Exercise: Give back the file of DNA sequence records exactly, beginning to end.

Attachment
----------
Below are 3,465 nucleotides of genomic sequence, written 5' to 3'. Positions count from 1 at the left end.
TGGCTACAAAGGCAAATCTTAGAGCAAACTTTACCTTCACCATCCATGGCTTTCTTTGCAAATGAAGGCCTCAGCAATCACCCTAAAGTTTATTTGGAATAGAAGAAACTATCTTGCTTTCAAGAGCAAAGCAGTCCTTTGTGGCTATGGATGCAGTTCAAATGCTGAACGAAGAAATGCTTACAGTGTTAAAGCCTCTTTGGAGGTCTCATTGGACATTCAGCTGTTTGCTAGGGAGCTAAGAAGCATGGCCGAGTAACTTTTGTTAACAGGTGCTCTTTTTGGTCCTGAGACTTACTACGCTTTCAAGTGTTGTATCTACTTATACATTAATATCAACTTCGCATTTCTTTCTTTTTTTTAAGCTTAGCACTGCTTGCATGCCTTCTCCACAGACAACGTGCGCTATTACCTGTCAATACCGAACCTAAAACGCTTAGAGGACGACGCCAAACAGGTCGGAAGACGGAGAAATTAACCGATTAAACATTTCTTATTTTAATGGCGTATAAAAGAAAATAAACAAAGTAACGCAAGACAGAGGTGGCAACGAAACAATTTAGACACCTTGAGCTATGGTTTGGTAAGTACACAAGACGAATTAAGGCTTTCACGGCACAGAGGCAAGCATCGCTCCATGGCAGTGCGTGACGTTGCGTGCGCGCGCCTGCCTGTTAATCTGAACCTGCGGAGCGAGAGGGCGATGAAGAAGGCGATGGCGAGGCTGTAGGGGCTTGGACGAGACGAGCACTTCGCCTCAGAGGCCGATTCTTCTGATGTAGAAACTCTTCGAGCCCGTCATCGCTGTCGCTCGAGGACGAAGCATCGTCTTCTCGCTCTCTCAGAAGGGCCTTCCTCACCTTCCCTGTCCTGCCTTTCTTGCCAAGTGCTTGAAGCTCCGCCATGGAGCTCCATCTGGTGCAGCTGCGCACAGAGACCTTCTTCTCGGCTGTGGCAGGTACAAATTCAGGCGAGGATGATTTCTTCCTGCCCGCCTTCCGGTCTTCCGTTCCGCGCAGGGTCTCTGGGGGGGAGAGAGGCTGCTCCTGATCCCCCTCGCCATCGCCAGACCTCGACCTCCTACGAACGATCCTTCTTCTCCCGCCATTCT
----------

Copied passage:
Below are 3,465 nucleotides of genomic sequence, written 5' to 3'. Positions count from 1 at the left end.
TGGCTACAAAGGCAAATCTTAGAGCAAACTTTACCTTCACCATCCATGGCTTTCTTTGCAAATGAAGGCCTCAGCAATCACCCTAAAGTTTATTTGGAATAGAAGAAACTATCTTGCTTTCAAGAGCAAAGCAGTCCTTTGTGGCTATGGATGCAGTTCAAATGCTGAACGAAGAAATGCTTACAGTGTTAAAGCCTCTTTGGAGGTCTCATTGGACATTCAGCTGTTTGCTAGGGAGCTAAGAAGCATGGCCGAGTAACTTTTGTTAACAGGTGCTCTTTTTGGTCCTGAGACTTACTACGCTTTCAAGTGTTGTATCTACTTATACATTAATATCAACTTCGCATTTCTTTCTTTTTTTTAAGCTTAGCACTGCTTGCATGCCTTCTCCACAGACAACGTGCGCTATTACCTGTCAATACCGAACCTAAAACGCTTAGAGGACGACGCCAAACAGGTCGGAAGACGGAGAAATTAACCGATTAAACATTTCTTATTTTAATGGCGTATAAAAGAAAATAAACAAAGTAACGCAAGACAGAGGTGGCAACGAAACAATTTAGACACCTTGAGCTATGGTTTGGTAAGTACACAAGACGAATTAAGGCTTTCACGGCACAGAGGCAAGCATCGCTCCATGGCAGTGCGTGACGTTGCGTGCGCGCGCCTGCCTGTTAATCTGAACCTGCGGAGCGAGAGGGCGATGAAGAAGGCGATGGCGAGGCTGTAGGGGCTTGGACGAGACGAGCACTTCGCCTCAGAGGCCGATTCTTCTGATGTAGAAACTCTTCGAGCCCGTCATCGCTGTCGCTCGAGGACGAAGCATCGTCTTCTCGCTCTCTCAGAAGGGCCTTCCTCACCTTCCCTGTCCTGCCTTTCTTGCCAAGTGCTTGAAGCTCCGCCATGGAGCTCCATCTGGTGCAGCTGCGCACAGAGACCTTCTTCTCGGCTGTGGCAGGTACAAATTCAGGCGAGGATGATTTCTTCCTGCCCGCCTTCCGGTCTTCCGTTCCGCGCAGGGTCTCTGGGGGGGAGAGAGGCTGCTCCTGATCCCCCTCGCCATCGCCAGACCTCGACCTCCTACGAACGATCCTTCTTCTCCCGCCATTCT